Less than 24 hours after his campaign manager denied that Herman Cain would quit his presidential run, Cain himself said on Wednesday that he's still mulling whether to drop his effort to win the GOP presidential nomination.
In an interview with Fox News' Neil Cavuto, Cain said he will make up his mind within several days. "One week, I will have made a final decision," he said.
Speculation that the Georgia businessman would pull the plug on his campaign began in earnest this week after an Atlanta woman named Ginger White said she and Cain had a 13-year affair, an allegation he denies. Previously, he had been accused by four separate women of sexual harassment, allegations that helped sink his position in the polls.
The toll on his family is the primary reason he's re-evaluating whether to continue, he said.
"The first priority is for me to sit with my family, in person, not on the road," said Cain. "Go through there and find out exactly how they feel about it, the impact it is having on them."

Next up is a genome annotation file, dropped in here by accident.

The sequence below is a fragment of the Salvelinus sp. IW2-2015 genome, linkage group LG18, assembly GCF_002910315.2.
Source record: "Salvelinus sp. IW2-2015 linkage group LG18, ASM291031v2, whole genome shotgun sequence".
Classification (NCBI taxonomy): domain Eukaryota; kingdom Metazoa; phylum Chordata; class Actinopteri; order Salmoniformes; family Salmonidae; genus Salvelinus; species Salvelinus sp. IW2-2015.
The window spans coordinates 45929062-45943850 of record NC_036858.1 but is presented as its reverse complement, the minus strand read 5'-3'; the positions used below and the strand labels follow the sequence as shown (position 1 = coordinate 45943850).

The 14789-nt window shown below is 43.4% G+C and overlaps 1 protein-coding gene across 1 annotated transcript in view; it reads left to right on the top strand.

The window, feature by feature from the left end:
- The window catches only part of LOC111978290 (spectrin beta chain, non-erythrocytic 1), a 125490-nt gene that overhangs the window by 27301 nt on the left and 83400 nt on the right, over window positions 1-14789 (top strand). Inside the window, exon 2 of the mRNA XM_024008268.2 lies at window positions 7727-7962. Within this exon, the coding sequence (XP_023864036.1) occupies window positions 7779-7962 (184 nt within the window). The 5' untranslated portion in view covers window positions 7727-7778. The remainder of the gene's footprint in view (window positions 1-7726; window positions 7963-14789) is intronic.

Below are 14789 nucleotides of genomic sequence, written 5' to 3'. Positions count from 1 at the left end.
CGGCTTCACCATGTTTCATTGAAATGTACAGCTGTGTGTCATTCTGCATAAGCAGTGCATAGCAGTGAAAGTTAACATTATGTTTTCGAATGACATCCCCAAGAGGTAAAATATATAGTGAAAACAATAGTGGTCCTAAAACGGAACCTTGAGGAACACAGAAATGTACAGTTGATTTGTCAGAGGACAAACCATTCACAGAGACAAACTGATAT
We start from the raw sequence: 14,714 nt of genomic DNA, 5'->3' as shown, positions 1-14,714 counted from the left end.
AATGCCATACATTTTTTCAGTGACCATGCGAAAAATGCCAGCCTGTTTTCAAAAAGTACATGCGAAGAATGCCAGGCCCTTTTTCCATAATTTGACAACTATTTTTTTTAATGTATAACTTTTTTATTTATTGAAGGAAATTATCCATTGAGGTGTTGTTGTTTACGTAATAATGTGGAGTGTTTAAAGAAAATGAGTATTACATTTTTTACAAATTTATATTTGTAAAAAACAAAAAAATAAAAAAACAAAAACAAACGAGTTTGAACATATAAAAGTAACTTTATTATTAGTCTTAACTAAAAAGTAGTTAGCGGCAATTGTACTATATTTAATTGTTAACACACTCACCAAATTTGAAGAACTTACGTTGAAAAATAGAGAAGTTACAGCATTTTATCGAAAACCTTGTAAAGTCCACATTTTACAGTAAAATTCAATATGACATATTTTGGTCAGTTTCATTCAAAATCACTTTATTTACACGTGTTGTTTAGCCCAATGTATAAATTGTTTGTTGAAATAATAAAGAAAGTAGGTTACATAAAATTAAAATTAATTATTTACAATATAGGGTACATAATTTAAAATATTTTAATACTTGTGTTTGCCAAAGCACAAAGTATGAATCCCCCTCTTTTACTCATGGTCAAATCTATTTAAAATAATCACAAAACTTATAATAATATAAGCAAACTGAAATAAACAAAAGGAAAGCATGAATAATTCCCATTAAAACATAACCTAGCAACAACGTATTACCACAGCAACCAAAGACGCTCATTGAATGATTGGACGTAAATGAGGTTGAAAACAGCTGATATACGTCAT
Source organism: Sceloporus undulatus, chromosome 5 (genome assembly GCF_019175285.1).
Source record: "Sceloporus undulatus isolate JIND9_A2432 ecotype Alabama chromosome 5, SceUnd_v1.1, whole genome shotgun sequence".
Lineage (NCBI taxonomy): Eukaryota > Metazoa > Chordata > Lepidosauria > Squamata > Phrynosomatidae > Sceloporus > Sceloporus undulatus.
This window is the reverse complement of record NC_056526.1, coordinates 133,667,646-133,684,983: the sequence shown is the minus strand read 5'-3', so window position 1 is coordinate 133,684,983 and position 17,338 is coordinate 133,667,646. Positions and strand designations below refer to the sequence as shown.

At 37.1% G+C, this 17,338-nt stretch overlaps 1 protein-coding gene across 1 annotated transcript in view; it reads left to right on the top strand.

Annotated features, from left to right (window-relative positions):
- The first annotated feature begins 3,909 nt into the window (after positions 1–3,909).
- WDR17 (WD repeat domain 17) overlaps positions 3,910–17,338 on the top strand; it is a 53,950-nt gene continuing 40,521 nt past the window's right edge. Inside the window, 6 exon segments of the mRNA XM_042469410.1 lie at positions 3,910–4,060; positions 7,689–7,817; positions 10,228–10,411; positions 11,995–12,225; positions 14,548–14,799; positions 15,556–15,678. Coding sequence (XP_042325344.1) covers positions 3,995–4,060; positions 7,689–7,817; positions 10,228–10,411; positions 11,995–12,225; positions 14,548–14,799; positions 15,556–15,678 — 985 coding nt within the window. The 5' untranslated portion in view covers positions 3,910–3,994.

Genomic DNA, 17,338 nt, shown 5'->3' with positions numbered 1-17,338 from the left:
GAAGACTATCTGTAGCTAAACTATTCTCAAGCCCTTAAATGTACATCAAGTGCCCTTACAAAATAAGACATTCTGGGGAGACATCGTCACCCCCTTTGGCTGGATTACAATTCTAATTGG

Cain said he will also base his decision on how much support--financial and otherwise--he can attract. He acknowledged that the latest allegation caused a drop in campaign contributions from $1 million a week to $100,000 now. But he denied donors and supporters were abandoning his effort.
“There are a lot of big-money people who do not see me as a risk,” he said. “I have not had people willing to hold fundraisers call and say, ‘I'm not with you.’ "
Cain's explanation of his thinking came after 36 hours of mixed signals from the candidate and his advisers. On a conference call on Tuesday morning, Cain told members of the campaign he was “reassessing” whether to stay in, but campaign manager Mark Block told reporters hours later that his candidate wouldn’t quit.
On Fox, however, Cain made it clear he has not shut the door on the possibility of walking away from the presidential race. "This is a decision I have to make based on the feedback I get from my family and from the people that I'm talking to," he said. At a campaign stop in Ohio, he told reporters he is "reassessing and reevaluating" his candidacy.
In a brief interview, campaign spokesman J.D. Gordon appeared to confirm the campaign's position had changed.
“Yep, uh huh, that’s where we are right now," he said.
The latest accusation has led some Republicans, including presidential rival Jon Huntsman and Rep. Allen West, R-Fla., to suggest that Cain bow out. But Cain, who painted himself as the victim of a smear campaign by liberals and the media, said supporters have told him to stick with his effort.